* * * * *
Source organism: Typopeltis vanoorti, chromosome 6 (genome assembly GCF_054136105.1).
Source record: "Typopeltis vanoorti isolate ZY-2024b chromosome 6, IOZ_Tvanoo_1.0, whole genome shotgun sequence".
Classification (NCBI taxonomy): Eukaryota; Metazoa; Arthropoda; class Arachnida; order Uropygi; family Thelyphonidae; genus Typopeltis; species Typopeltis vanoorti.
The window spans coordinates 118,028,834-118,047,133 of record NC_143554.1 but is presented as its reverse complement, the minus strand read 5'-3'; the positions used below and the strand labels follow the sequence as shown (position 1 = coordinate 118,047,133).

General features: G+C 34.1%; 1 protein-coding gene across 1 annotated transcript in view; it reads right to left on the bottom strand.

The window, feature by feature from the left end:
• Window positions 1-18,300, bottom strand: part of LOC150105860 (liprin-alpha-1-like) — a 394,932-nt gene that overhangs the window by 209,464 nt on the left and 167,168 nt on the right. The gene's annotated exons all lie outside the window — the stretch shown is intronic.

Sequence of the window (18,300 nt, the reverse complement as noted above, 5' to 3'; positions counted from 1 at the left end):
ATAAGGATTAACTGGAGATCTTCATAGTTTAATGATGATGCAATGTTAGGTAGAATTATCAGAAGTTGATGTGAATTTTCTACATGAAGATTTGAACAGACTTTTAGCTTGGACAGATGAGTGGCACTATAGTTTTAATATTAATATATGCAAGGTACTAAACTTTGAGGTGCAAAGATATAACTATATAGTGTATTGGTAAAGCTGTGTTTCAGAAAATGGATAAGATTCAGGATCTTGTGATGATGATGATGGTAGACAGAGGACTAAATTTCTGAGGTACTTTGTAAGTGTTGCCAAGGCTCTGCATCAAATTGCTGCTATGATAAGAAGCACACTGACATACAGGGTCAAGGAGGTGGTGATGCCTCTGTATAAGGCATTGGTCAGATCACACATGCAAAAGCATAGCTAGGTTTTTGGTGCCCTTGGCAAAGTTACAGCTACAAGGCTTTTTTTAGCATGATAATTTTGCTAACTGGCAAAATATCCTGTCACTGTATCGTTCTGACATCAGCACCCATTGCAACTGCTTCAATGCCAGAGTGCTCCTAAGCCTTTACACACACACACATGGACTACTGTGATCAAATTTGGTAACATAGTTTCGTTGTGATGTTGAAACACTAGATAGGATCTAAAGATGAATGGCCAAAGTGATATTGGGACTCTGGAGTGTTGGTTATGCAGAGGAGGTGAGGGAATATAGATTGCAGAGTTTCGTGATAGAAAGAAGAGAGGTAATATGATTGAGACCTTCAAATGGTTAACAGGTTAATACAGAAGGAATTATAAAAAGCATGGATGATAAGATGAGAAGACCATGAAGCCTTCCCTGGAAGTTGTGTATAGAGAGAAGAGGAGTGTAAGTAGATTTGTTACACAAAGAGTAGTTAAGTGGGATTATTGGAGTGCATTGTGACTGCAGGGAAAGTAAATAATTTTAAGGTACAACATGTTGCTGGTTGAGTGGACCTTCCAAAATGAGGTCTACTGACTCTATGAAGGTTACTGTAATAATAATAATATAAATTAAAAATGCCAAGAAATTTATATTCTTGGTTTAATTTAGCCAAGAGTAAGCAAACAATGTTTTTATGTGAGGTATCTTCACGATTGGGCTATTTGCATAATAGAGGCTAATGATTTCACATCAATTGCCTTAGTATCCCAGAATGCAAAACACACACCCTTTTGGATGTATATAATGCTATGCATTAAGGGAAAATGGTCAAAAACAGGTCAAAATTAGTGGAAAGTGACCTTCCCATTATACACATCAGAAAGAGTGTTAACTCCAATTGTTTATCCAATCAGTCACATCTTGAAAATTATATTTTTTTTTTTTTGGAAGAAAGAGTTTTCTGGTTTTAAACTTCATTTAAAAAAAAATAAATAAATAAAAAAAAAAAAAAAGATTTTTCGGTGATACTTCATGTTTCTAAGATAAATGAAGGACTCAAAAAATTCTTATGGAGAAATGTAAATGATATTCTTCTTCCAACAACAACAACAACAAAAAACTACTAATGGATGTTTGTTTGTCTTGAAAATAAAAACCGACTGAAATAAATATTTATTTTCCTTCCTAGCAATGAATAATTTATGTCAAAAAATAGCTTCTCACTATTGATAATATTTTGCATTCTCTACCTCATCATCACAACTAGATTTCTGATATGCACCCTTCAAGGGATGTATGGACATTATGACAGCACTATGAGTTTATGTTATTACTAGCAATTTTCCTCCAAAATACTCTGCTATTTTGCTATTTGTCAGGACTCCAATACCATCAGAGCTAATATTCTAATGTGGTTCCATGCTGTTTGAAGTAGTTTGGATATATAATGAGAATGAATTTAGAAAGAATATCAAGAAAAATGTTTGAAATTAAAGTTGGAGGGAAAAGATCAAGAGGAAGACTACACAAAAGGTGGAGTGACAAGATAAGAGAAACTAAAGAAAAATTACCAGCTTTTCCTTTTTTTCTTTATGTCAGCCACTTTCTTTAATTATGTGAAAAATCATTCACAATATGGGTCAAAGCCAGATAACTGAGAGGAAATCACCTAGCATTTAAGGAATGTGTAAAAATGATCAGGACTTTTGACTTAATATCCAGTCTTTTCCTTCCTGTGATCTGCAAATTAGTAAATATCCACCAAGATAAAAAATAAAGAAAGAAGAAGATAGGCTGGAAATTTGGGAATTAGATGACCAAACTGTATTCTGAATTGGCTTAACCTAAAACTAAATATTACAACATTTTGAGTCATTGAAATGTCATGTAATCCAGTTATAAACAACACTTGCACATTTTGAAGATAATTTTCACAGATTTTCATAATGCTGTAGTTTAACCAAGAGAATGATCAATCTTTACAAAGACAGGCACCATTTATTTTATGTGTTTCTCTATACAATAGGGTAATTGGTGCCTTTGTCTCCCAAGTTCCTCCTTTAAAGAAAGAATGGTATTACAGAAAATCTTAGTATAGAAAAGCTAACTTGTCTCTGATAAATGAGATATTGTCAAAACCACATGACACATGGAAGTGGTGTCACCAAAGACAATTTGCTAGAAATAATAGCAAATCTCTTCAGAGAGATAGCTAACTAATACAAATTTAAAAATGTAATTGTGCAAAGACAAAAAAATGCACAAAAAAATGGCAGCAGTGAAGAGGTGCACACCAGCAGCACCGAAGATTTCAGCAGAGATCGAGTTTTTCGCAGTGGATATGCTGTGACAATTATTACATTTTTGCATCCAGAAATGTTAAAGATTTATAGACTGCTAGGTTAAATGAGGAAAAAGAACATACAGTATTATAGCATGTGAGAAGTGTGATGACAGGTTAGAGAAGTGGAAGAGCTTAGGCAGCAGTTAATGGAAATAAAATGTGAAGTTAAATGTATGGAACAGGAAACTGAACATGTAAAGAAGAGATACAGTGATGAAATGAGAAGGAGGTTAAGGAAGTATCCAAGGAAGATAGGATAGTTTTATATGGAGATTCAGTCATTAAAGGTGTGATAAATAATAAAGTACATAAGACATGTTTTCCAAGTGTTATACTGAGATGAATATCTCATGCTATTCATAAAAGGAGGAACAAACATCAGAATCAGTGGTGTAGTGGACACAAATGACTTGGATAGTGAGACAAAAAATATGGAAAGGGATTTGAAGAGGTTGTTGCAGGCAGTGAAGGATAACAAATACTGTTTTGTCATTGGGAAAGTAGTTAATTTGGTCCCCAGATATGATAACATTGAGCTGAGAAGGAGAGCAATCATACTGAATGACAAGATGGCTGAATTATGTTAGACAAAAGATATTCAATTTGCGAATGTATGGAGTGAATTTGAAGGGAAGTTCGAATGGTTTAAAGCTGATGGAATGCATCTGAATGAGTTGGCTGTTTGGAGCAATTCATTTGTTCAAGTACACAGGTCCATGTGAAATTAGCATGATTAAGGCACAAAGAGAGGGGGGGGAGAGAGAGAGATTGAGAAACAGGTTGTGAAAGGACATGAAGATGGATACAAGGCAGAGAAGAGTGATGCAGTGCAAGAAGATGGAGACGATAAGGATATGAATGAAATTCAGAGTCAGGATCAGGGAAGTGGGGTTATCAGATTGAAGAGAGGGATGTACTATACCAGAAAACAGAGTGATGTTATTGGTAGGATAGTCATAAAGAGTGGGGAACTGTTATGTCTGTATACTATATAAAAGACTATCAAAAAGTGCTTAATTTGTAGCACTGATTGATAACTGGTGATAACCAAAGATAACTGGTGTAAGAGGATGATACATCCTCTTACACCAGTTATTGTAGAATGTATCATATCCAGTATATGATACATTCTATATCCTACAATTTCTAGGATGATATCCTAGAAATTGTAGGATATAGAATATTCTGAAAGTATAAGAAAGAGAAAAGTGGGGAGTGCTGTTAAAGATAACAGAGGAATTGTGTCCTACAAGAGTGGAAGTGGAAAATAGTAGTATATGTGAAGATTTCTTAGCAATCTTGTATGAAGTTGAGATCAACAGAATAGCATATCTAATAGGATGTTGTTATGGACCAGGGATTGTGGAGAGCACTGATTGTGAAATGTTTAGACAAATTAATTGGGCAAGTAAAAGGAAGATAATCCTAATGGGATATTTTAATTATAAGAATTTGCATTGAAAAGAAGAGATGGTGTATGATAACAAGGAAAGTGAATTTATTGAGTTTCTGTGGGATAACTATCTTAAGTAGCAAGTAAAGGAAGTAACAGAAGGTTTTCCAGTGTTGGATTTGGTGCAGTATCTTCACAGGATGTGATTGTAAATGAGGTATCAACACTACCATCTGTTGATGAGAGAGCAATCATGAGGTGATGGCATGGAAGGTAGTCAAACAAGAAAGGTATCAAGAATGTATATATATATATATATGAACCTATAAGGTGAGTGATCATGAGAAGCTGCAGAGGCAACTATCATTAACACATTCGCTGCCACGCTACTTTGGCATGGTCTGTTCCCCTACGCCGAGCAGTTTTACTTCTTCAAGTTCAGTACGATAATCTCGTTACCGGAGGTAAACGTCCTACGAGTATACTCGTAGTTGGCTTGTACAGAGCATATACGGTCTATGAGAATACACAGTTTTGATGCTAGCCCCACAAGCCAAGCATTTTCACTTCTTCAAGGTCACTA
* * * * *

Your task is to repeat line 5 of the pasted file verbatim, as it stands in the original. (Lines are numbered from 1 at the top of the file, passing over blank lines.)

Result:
General features: G+C 34.1%; 1 protein-coding gene across 1 annotated transcript in view; it reads right to left on the bottom strand.